Photographs by James Collett

Landscape Photography from Scotland

Tangy Bay Sunset

The forecast was looking good, clouds were looking good, it was time to do the Tangy Bay Sunset shoot I had in my mind since my previous visit not that long ago during Storm Franklin.

On arrival I was pretty disappointed. I had been hoping to get some images from a bay that looks South Westwards but after Franklin hit, the sand was completely covered by seaweed so there was no image there.

The position I had found previously was also not working as the tide was out and not coming up far enough, I was starting to think it was going to be one of those days.

There’s actually not a lot of ground to be covered in this area so a little walk and compositions were starting to appear, although I wasn’t liking them.

The first composition was the incoming tide crashing against a rock…seems as though I was repeating my last type of images from here so I didn’t fancy that.

Timing is Key

The sun was still pretty high and too bright. My shutter speed was still to high for the way I like to capture the water so I decided to move again.

Nothing was really grabbing my attention under these conditions. As I walked on I did notice a group of rocks that would make a good foreground but still, the sun was too high so I continued around the rocks and came across the large rock that the Cormorants rest on.

I decided to frame up an image from here and quite like what I got whilst waiting for the sun to get a bit lower.

Canon RP, 24-105mm f4 lens at 24mm, f4, 1/30 at ISO 400. 3 images focus stacked, 1:1 crop.

Cormorants at Tangy Bay Sunset

I decided to change to my 70-200mm lens to get in a bit closer on the birds as I liked how the Cormorants stand with their wings open to dry themselves off.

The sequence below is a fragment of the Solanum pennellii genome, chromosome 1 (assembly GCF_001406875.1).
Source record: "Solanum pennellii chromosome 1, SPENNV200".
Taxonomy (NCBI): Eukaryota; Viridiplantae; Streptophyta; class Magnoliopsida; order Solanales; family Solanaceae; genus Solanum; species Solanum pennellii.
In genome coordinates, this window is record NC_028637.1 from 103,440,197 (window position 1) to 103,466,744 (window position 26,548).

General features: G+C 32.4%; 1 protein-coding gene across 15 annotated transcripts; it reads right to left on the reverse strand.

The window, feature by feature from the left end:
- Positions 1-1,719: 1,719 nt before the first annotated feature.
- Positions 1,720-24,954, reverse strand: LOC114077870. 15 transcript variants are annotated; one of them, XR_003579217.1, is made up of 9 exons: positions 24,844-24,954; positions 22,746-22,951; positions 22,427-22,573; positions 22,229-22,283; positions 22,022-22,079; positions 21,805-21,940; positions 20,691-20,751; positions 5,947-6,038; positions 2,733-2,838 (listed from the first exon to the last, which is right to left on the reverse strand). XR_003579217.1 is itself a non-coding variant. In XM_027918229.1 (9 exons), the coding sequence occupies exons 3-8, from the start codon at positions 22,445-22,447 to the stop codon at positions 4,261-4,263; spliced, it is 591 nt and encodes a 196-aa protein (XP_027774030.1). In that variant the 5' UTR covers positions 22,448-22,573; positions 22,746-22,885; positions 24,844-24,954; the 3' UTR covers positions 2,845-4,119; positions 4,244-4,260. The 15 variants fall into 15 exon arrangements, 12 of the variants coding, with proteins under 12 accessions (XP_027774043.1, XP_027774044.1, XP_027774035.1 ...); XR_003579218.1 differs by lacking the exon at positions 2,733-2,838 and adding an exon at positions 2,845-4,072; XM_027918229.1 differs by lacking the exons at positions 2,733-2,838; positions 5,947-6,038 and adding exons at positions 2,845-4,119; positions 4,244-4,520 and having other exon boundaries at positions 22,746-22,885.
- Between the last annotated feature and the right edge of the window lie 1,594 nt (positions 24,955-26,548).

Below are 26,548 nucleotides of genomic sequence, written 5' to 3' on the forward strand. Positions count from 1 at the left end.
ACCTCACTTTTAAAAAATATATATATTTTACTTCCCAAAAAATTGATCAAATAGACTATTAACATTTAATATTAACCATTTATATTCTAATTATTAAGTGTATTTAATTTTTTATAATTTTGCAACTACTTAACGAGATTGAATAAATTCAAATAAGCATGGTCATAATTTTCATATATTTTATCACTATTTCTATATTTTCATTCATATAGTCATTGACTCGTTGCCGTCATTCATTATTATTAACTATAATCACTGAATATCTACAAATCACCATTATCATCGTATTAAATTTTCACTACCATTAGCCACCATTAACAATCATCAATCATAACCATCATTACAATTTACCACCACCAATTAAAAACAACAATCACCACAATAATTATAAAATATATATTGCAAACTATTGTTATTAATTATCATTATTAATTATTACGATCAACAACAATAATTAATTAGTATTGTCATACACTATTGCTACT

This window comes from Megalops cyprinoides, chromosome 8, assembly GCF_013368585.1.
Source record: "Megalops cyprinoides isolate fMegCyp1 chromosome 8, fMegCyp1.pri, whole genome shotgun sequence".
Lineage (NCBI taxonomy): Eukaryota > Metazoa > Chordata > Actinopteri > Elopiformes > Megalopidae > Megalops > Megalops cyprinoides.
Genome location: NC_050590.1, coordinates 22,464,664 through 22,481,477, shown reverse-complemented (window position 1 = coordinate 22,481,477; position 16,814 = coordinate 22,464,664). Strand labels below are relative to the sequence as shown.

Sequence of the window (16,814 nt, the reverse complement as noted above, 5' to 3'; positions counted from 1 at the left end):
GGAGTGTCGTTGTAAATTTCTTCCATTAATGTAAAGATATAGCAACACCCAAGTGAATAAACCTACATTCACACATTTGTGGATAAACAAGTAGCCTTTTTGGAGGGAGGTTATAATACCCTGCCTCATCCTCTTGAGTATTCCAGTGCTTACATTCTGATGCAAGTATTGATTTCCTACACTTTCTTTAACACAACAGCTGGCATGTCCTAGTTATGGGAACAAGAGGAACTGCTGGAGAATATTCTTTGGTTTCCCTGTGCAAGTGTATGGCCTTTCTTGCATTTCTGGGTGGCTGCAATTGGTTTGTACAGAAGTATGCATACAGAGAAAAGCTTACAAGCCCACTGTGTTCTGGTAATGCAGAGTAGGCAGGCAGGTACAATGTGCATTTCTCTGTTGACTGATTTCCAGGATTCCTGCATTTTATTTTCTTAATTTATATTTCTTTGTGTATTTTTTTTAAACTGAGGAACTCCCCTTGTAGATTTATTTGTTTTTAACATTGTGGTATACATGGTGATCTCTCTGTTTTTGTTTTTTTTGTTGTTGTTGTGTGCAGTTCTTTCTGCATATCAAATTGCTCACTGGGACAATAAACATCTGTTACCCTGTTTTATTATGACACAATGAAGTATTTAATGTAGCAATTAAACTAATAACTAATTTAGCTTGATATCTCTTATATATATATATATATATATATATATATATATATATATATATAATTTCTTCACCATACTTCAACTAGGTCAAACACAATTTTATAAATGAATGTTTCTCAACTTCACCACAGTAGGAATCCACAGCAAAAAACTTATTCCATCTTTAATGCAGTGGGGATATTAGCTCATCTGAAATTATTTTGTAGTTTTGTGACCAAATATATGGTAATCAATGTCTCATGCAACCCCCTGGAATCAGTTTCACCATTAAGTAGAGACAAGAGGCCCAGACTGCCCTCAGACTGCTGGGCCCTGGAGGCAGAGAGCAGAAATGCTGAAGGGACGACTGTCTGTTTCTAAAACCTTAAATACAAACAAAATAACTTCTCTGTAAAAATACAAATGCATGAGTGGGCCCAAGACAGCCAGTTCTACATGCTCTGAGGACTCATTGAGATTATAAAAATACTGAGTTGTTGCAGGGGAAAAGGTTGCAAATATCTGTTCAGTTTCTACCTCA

Click on the image for a larger view.

I noticed the nice warm tones from the sun on the rocks so decided to head back to the composition I had noticed on the way here to see how it was looking.

If bird watching is your thing then check out Machrihanish Bird Observatory for more.

Ultra Wide Angle

I switched back to my 24-105mm but the 24mm wasn’t wide enough for the scene so I popped on the Samyang 14mm f2.8 manual focus ultra wide angle lens, and I really liked how the image was looking now.

Canon RP, Samyang 14mm, f11, 0.5 of a second, ISO 50 for the foreground and 1/4 of a second for the sky, 2 images blended together.

Tangy Bay Sunset

Photography Talk

In terms of photography I noticed I was struggling a bit with the high(ish) sun and the exposure settings which was affecting my composition choices.

I had in my mind the way I wanted my water to look, that is either a good thing or a bad thing I suppose. Good in the sense that you have a goal in mind, but bad when you can’t adapt to the scene to create another image.

Here is the first composition I found, but as I said previously, I wasn’t wanting another crashing wave, the sun was too high and the light was too bright. No edits applied, straight out of the camera.

It just wasn’t working for me, maybe another day but not today.

They say it’s always good to get on scene with plenty of time to find a composition and adapt which I have to agree with. Had I arrived as the sun was setting then I wouldn’t have an image I liked from this wee outing.

Anyway, I hope you like the other images, don’t forget to check out my Shop Page for any images you may wish to buy.

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